GLOBAL – Global food commodity prices increased for the third consecutive month in May, driven largely by significant hikes in the prices of cereals and dairy products, according to the FAO Food Price Index.

The Index, which monitors monthly changes in the international prices of a basket of globally traded food commodities, rose by 0.9% compared to April, reaching 120.4 points.

Despite this rise, the index remained 3.4% below its level from the same period last year and 24.9% below its peak in March 2022, according to the United Nations’ Food and Agriculture Organization (FAO).

The cereal price index saw a notable surge of 6.3% from April. This increase was attributed to rising global wheat export prices, driven by growing concerns about unfavorable crop conditions that are expected to reduce yields for the 2024 harvests in key producing regions, including parts of North America, Europe, and the Black Sea region.

Additionally, maize export prices climbed in May due to production issues in Argentina and adverse weather conditions in Brazil. Despite the monthly increase, the cereal price index was still 8.2% lower than its value in May 2023.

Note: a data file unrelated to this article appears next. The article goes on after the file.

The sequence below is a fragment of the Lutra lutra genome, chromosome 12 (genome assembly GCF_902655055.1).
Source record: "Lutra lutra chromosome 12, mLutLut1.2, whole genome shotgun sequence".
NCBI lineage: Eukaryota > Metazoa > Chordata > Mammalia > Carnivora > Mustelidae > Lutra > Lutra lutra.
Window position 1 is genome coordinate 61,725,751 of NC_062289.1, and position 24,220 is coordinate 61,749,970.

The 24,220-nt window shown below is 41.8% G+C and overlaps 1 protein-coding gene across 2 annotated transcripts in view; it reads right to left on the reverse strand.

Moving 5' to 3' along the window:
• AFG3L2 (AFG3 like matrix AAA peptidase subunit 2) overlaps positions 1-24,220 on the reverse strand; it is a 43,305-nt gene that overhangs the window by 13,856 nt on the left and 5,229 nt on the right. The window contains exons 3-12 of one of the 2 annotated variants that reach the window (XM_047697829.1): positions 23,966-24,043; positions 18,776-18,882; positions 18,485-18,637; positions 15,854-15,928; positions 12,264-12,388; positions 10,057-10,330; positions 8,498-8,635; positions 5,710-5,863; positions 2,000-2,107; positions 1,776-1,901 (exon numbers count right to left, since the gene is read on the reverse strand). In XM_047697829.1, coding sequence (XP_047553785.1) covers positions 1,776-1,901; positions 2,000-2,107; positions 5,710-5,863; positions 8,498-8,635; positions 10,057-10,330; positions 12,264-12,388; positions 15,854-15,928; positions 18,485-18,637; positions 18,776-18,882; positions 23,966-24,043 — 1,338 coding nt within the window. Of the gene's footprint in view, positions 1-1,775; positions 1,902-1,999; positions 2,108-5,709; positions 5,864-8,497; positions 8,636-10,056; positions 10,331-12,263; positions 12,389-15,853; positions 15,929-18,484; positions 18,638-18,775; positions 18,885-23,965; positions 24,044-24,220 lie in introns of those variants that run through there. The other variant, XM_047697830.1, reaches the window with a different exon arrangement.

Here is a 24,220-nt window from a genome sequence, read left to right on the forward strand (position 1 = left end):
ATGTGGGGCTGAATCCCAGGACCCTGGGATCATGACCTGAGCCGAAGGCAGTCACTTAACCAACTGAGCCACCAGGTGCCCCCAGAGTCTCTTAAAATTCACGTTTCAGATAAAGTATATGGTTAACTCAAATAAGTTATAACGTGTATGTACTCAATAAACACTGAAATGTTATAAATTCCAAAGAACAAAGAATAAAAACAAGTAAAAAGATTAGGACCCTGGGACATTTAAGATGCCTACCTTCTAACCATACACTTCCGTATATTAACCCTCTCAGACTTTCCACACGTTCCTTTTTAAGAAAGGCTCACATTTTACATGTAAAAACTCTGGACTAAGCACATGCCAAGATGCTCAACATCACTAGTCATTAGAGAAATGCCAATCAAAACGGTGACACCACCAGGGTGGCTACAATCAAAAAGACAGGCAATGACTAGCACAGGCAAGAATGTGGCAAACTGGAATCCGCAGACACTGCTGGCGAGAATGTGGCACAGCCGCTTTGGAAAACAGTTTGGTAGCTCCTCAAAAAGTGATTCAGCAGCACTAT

Dairy products also contributed to the overall rise in food prices, with the dairy price index climbing by 1.8%. The FAO noted that international price quotations for all dairy products included in the index rose in May.

In contrast, other food commodities saw price decreases. The sugar price index dropped by 7.5% from April, primarily due to a strong start to the new harvest season in Brazil and lower international crude oil prices, which reduced demand.

Vegetable oil prices fell by 2.4%, driven by declining palm oil quotations. The meat price index experienced a slight decrease of 0.2%, with falling international prices for poultry and bovine meats outweighing increases in pig and ovine meat prices.

The fluctuations in meat prices were particularly noteworthy, as rising prices for poultry, bovine, and ovine meats had previously driven up the overall FAO basket of food commodities in April.

The FAO cited “slack internal demand” in Western Europe and “persistently lacklustre demand from leading importers,” especially China, as key factors influencing these trends.

Overall, the rise in cereal and dairy prices highlights ongoing volatility in global food markets, influenced by various factors including weather conditions, crop yields, and international demand.

 As these dynamics continue to unfold, stakeholders across the agricultural and food sectors will closely monitor developments in the months ahead.

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